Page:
free counter
Tech

Users warned over Azure Active Directory authentication flaw

Maksim Kabakou – stock.adobe.com

Secureworks researchers found what they state is really a serious vulnerability within an Azure Active Directory authentication method, but Microsoft says it will not pose a significant risk to users

Alex Scroxton

By

Published: 13 Sep 2022 14: 45

Researchers at Secureworks Counter Threat Unit (CTU) have warned of a fresh and potentially serious vulnerability affecting the pass-through authentication (PTA) hybrid identity authentication method found in Azure Active Directory (AD).

PTA is among three authentication options useful for hybrid identities within Azure AD, others being password-hash synchronisation (PHS) and identity federation.

It really is considered an excellent option for organisations that cannot or usually do not desire to synchronise password hashes to the cloud, or ironically the ones that need stronger authentication controls. With regards to identity federation, that is usually implemented with the AD Federation Services (AD FS), PTA is frequently held to become more secure AD FS was notably exploited in the SolarWinds attack.

PTA functions by installing agents on on-premises servers, up to maximum of 40 per tenant. Whenever a user accesses something utilizing the Azure AD identity platform, such as for example Microsoft 365, and their credentials, Azure AD encrypts them and sends an authentication request to 1 of the agents, which decrypts these credentials, logs in using them, and returns the outcomes to an individual.

However, the CTU research team has demonstrated an effective proof concept (PoC) for an exploit that when left unchecked, may be used by way of a threat actor to exploit the PTAs core installation processes and steal the agents identity by exporting the certificate that it uses for certificate-based authentication (CBA).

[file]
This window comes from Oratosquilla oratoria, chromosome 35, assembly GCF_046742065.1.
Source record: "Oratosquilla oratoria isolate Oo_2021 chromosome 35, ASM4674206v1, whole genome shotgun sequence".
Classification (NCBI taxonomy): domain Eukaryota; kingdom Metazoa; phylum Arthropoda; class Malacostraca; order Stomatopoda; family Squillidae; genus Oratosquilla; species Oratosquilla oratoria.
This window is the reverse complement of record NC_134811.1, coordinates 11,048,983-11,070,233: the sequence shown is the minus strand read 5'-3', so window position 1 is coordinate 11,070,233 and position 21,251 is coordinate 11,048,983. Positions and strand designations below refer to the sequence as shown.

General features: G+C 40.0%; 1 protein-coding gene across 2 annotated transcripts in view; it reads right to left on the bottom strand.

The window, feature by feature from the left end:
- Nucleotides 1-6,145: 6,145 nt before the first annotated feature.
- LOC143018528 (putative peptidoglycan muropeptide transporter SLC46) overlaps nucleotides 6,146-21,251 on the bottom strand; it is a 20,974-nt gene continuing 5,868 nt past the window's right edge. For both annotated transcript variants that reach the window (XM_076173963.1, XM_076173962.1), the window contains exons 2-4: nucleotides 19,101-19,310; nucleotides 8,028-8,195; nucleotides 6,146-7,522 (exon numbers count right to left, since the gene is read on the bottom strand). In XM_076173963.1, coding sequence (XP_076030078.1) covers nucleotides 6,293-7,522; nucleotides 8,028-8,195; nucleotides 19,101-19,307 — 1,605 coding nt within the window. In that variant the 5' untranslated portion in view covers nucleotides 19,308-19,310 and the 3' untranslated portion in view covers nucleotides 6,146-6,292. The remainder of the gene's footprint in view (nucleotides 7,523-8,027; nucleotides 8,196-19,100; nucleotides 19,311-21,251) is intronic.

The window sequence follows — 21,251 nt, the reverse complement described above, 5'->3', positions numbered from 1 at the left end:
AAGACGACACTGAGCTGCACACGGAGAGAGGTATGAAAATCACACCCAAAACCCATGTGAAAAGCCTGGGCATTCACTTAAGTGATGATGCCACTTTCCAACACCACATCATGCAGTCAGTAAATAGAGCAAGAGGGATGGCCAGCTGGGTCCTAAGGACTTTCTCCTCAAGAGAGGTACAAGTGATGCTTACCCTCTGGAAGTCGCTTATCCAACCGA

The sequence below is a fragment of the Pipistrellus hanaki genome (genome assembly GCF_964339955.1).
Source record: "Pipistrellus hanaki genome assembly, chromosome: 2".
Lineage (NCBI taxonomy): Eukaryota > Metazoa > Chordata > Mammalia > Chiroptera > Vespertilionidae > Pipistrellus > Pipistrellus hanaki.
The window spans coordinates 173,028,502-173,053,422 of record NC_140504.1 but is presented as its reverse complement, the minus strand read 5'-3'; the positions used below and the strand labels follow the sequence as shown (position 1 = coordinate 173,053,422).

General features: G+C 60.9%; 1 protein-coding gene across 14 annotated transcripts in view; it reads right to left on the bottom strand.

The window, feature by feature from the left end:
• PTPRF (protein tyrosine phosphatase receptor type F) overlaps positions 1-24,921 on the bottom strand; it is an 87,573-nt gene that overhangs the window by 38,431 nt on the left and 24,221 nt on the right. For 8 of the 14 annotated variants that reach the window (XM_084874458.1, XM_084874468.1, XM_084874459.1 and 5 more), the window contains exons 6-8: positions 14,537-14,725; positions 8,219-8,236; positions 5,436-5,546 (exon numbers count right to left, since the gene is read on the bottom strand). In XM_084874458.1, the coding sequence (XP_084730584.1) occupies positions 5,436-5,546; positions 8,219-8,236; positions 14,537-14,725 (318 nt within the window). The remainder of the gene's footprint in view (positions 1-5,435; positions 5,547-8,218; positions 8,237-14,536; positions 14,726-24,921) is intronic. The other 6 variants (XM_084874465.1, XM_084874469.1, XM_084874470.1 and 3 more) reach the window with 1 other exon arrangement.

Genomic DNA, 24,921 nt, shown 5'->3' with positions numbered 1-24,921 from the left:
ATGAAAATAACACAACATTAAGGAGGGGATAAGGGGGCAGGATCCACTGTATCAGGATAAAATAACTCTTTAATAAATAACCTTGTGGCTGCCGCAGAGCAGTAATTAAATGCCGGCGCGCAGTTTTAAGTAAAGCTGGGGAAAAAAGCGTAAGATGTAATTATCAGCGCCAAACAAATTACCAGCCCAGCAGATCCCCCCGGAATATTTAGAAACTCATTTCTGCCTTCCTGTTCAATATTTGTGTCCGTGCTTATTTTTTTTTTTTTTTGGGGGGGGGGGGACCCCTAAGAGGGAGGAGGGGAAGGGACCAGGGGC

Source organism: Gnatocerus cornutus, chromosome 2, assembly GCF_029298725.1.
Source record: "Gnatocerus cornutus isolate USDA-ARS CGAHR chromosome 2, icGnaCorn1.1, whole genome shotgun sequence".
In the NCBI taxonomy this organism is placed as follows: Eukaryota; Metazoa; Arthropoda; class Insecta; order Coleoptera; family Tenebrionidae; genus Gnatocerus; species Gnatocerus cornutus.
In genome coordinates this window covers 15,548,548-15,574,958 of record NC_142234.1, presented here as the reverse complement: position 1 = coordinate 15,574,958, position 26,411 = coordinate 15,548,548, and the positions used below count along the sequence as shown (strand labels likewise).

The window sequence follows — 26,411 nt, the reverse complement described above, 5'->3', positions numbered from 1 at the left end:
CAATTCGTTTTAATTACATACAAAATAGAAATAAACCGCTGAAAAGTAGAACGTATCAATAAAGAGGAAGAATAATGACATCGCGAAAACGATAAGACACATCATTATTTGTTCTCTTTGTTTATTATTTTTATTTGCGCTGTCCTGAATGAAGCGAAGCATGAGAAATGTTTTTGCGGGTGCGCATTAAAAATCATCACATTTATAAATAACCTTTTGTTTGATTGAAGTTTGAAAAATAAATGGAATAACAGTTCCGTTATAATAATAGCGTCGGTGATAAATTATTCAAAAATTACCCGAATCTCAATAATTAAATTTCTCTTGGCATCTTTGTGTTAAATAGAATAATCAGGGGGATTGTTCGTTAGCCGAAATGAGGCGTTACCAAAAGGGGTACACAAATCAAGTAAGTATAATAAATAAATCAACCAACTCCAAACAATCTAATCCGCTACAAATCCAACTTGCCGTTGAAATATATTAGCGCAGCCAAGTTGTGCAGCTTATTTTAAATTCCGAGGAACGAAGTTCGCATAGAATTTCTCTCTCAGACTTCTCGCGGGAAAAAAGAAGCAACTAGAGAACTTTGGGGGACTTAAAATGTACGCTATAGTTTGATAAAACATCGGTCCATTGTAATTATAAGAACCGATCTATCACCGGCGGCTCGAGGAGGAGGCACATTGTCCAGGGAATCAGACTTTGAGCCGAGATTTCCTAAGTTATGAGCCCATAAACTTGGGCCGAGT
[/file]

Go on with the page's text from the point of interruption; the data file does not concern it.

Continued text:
With this particular certificate at hand, a threat actor is capable of doing numerous malicious actions, because the CTU team explained within their disclosure notice.

The compromised certificate may be used with the attacker-controlled PTA agent to generate an undetectable backdoor, allowing threat actors to sign in using invalid passwords, gather credentials, and perform remote denial of service (DoS) attacks, said the team. Attackers can renew the certificate when it expires to keep persistence in the network for a long time. A compromised certificate can’t be revoked by an organisations administrators.

However, having shared their research with Microsoft some months ago, Microsoft has insisted PTA is working as intended and contains given no indication of any plans to handle the vulnerability.

The Microsoft Security Response Center (MSRC) said: We completed the assessment because of this issue and we recognize that the attack surface because of this requires compromising a higher security asset by gaining administrative access to begin with.

If the client followed our hardening guidance however the attacker still has usage of the server that runs the PTA agent they already had usage of an individual credentials, hence we believe this vulnerability alone will not pose yet another risk.

As a mitigation mechanism, we do have the opportunity to block agents on the server side predicated on customer escalations and moreover we are looking at methods to improve our audit logs being an improved detection mechanism.

Nevertheless, the Secureworks CTU is recommending Azure AD users perform the next actions to safeguard their tenants:

  • Treat all on-prem hybrid identity components, including servers with PTA agents, as tier zero servers;
  • Consider adopting alternative hybrid authentication methods, like PHS or identity federation;
  • Monitor for activity indicative of compromise, such as for example someone logging in having an incorrect password this activity is seen in the Azure AD portal, also via the beta version of the Microsoft Graph sign-ins report. In case a potentially compromised PTA agent sometimes appears, it could be invalidated by developing a support request in the Azure AD portal.
  • Introduce multi-factor authentication to avoid cyber criminals exploiting a PTA agent.

Read more on Identity and access management products

Read More

Related Articles

Leave a Reply

Your email address will not be published.

Back to top button

Adblock Detected

Please consider supporting us by disabling your ad blocker